In your explanation of why microwaves don’t penetrate the oven door, you said it is because the holes in the screen are smaller than the wavelength of a microwave. Wouldn’t it be the amplitude of the wave and not its wavelength? – P
When a microwave tries to pass through the holes in the metal screen, electric charges in that screen begin to move. The microwave’s electric field fluctuates back and forth rapidly and the charges reverse directions rapidly as a result. If the electric current made up of these charges has enough time to travel all the way around each hole before it reverses directions, it will be as though the screen were made of solid metal and the screen will be able to completely reflect the microwave.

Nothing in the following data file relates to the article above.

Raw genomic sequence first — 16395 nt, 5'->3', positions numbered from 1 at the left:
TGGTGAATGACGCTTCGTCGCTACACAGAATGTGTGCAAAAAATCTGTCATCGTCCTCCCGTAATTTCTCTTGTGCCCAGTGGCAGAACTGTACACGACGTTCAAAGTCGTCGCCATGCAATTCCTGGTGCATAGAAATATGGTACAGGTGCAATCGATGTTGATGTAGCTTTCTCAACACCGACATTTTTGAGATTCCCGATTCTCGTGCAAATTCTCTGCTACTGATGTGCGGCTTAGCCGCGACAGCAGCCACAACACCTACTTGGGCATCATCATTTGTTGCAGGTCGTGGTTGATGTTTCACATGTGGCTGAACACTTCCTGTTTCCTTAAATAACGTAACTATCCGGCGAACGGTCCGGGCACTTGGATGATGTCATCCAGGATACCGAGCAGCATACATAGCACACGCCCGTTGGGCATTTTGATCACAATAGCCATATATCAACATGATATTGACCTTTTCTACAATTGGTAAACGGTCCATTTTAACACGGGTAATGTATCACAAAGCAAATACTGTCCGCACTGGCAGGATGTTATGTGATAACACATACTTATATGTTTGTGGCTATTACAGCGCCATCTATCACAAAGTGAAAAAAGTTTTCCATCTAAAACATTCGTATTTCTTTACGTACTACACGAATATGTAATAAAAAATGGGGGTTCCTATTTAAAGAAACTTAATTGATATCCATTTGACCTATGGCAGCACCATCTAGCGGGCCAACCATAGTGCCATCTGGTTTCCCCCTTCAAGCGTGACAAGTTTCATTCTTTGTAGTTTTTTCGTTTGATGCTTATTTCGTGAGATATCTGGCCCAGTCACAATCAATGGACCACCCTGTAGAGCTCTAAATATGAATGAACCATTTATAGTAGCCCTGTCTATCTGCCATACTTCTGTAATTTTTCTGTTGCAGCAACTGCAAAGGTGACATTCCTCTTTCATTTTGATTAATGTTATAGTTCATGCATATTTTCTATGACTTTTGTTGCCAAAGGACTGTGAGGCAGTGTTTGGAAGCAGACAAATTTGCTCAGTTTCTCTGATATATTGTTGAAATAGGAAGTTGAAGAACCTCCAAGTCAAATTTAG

Like any electromagnetic wave, a microwave has a wavelength (the spatial distance between adjacent wave crests) and a period (the temporal spacing between adjacent wave crests). The electric current that a microwave propels through a metal travels about one microwave wavelength during one microwave period. Therefore, the current can work its way around a hole in the metal only if the hole is significantly smaller than the microwave wavelength. The amplitude of the microwave doesn’t matter—increasing the amplitude of the microwave just makes more current flow.